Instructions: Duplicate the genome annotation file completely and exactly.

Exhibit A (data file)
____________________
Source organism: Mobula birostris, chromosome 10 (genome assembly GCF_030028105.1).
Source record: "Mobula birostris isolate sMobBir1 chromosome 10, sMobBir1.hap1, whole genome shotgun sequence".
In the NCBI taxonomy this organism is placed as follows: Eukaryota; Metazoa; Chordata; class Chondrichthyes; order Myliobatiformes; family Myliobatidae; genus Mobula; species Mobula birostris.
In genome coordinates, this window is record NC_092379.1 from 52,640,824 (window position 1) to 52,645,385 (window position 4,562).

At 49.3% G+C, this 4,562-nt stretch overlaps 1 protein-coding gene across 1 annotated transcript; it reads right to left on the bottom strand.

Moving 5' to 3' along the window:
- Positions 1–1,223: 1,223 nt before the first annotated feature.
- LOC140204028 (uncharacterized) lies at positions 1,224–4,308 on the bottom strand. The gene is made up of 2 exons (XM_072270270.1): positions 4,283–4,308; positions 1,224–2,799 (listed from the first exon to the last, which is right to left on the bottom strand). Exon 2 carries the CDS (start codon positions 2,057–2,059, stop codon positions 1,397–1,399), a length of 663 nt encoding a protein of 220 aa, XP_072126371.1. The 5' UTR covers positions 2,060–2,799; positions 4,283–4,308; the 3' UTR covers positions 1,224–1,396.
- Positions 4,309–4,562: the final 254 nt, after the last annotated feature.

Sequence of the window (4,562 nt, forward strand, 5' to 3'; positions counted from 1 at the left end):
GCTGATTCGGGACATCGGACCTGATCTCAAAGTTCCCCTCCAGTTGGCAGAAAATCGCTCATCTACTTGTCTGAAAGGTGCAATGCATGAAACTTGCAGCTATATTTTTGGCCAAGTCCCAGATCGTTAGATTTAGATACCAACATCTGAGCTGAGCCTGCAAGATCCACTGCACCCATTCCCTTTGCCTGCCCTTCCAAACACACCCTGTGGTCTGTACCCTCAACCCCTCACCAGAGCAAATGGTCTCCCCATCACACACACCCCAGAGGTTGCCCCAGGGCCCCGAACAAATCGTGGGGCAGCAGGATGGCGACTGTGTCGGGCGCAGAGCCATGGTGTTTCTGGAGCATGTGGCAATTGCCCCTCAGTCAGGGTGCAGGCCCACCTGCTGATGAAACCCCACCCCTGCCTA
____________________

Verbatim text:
Source organism: Mobula birostris, chromosome 10 (genome assembly GCF_030028105.1).
Source record: "Mobula birostris isolate sMobBir1 chromosome 10, sMobBir1.hap1, whole genome shotgun sequence".
In the NCBI taxonomy this organism is placed as follows: Eukaryota; Metazoa; Chordata; class Chondrichthyes; order Myliobatiformes; family Myliobatidae; genus Mobula; species Mobula birostris.
In genome coordinates, this window is record NC_092379.1 from 52,640,824 (window position 1) to 52,645,385 (window position 4,562).

At 49.3% G+C, this 4,562-nt stretch overlaps 1 protein-coding gene across 1 annotated transcript; it reads right to left on the bottom strand.

Moving 5' to 3' along the window:
- Positions 1–1,223: 1,223 nt before the first annotated feature.
- LOC140204028 (uncharacterized) lies at positions 1,224–4,308 on the bottom strand. The gene is made up of 2 exons (XM_072270270.1): positions 4,283–4,308; positions 1,224–2,799 (listed from the first exon to the last, which is right to left on the bottom strand). Exon 2 carries the CDS (start codon positions 2,057–2,059, stop codon positions 1,397–1,399), a length of 663 nt encoding a protein of 220 aa, XP_072126371.1. The 5' UTR covers positions 2,060–2,799; positions 4,283–4,308; the 3' UTR covers positions 1,224–1,396.
- Positions 4,309–4,562: the final 254 nt, after the last annotated feature.

Sequence of the window (4,562 nt, forward strand, 5' to 3'; positions counted from 1 at the left end):
GCTGATTCGGGACATCGGACCTGATCTCAAAGTTCCCCTCCAGTTGGCAGAAAATCGCTCATCTACTTGTCTGAAAGGTGCAATGCATGAAACTTGCAGCTATATTTTTGGCCAAGTCCCAGATCGTTAGATTTAGATACCAACATCTGAGCTGAGCCTGCAAGATCCACTGCACCCATTCCCTTTGCCTGCCCTTCCAAACACACCCTGTGGTCTGTACCCTCAACCCCTCACCAGAGCAAATGGTCTCCCCATCACACACACCCCAGAGGTTGCCCCAGGGCCCCGAACAAATCGTGGGGCAGCAGGATGGCGACTGTGTCGGGCGCAGAGCCATGGTGTTTCTGGAGCATGTGGCAATTGCCCCTCAGTCAGGGTGCAGGCCCACCTGCTGATGAAACCCCACCCCTGCCTA